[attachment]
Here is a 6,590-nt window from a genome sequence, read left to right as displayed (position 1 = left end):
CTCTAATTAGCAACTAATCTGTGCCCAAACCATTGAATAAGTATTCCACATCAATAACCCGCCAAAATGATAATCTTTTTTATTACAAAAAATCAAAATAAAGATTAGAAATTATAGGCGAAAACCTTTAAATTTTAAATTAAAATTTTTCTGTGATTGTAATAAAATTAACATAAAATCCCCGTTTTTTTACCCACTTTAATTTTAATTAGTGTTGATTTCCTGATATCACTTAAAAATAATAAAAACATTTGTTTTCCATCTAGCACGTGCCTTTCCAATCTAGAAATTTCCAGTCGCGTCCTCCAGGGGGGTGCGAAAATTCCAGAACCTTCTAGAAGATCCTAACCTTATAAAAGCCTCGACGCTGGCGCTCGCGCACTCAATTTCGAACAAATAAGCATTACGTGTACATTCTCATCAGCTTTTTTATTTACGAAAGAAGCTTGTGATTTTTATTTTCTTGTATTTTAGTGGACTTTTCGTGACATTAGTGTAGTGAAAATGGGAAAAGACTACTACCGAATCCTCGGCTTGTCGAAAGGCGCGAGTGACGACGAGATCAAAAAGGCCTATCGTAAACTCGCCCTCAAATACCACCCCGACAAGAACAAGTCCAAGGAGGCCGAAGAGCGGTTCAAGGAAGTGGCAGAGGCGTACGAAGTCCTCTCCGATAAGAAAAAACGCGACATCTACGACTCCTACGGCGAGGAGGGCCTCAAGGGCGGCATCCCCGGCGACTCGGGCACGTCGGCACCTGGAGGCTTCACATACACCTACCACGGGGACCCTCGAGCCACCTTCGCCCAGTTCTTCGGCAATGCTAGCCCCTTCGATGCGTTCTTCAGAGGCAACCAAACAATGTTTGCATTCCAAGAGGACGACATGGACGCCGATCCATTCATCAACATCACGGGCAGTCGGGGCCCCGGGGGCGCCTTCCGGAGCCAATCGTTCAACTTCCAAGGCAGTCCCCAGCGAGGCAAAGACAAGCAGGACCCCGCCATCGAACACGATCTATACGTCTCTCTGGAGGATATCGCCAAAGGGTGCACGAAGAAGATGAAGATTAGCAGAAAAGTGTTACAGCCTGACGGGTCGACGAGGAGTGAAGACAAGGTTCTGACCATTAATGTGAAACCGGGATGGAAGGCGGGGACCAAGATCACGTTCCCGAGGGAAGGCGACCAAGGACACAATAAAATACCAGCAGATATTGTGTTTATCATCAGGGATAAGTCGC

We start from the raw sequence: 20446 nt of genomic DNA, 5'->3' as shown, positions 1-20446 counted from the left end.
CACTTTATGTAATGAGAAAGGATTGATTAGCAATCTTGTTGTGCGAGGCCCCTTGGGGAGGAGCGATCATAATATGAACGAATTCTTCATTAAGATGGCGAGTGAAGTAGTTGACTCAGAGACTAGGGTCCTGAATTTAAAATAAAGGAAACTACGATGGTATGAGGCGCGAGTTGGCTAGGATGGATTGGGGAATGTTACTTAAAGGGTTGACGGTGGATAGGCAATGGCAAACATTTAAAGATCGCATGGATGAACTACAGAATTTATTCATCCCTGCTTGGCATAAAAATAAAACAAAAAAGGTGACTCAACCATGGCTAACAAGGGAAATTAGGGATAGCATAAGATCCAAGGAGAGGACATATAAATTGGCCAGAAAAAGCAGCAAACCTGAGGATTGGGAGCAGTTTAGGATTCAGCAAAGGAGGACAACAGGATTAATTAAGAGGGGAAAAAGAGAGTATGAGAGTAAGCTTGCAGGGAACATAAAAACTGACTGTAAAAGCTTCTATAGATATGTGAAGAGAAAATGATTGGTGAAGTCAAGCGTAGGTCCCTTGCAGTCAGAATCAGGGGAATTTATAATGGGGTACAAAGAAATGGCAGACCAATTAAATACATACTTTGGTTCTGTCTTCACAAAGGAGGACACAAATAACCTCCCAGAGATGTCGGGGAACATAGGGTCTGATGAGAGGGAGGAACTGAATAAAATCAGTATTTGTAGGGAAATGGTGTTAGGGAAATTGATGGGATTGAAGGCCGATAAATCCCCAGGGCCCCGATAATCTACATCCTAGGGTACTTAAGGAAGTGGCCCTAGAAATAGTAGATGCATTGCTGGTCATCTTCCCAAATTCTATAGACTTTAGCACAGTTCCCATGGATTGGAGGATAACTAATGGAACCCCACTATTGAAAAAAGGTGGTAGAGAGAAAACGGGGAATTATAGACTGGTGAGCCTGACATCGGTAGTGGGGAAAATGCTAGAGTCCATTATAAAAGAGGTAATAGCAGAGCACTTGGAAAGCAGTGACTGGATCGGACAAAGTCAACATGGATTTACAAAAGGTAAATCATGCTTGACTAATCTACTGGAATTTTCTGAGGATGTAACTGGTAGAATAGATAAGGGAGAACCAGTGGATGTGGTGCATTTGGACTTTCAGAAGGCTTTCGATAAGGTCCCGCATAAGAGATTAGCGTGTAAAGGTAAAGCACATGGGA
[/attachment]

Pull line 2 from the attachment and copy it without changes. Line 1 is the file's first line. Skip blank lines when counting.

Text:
CTCTAATTAGCAACTAATCTGTGCCCAAACCATTGAATAAGTATTCCACATCAATAACCCGCCAAAATGATAATCTTTTTTATTACAAAAAATCAAAATAAAGATTAGAAATTATAGGCGAAAACCTTTAAATTTTAAATTAAAATTTTTCTGTGATTGTAATAAAATTAACATAAAATCCCCGTTTTTTTACCCACTTTAATTTTAATTAGTGTTGATTTCCTGATATCACTTAAAAATAATAAAAACATTTGTTTTCCATCTAGCACGTGCCTTTCCAATCTAGAAATTTCCAGTCGCGTCCTCCAGGGGGGTGCGAAAATTCCAGAACCTTCTAGAAGATCCTAACCTTATAAAAGCCTCGACGCTGGCGCTCGCGCACTCAATTTCGAACAAATAAGCATTACGTGTACATTCTCATCAGCTTTTTTATTTACGAAAGAAGCTTGTGATTTTTATTTTCTTGTATTTTAGTGGACTTTTCGTGACATTAGTGTAGTGAAAATGGGAAAAGACTACTACCGAATCCTCGGCTTGTCGAAAGGCGCGAGTGACGACGAGATCAAAAAGGCCTATCGTAAACTCGCCCTCAAATACCACCCCGACAAGAACAAGTCCAAGGAGGCCGAAGAGCGGTTCAAGGAAGTGGCAGAGGCGTACGAAGTCCTCTCCGATAAGAAAAAACGCGACATCTACGACTCCTACGGCGAGGAGGGCCTCAAGGGCGGCATCCCCGGCGACTCGGGCACGTCGGCACCTGGAGGCTTCACATACACCTACCACGGGGACCCTCGAGCCACCTTCGCCCAGTTCTTCGGCAATGCTAGCCCCTTCGATGCGTTCTTCAGAGGCAACCAAACAATGTTTGCATTCCAAGAGGACGACATGGACGCCGATCCATTCATCAACATCACGGGCAGTCGGGGCCCCGGGGGCGCCTTCCGGAGCCAATCGTTCAACTTCCAAGGCAGTCCCCAGCGAGGCAAAGACAAGCAGGACCCCGCCATCGAACACGATCTATACGTCTCTCTGGAGGATATCGCCAAAGGGTGCACGAAGAAGATGAAGATTAGCAGAAAAGTGTTACAGCCTGACGGGTCGACGAGGAGTGAAGACAAGGTTCTGACCATTAATGTGAAACCGGGATGGAAGGCGGGGACCAAGATCACGTTCCCGAGGGAAGGCGACCAAGGACACAATAAAATACCAGCAGATATTGTGTTTATCATCAGGGATAAGTCGC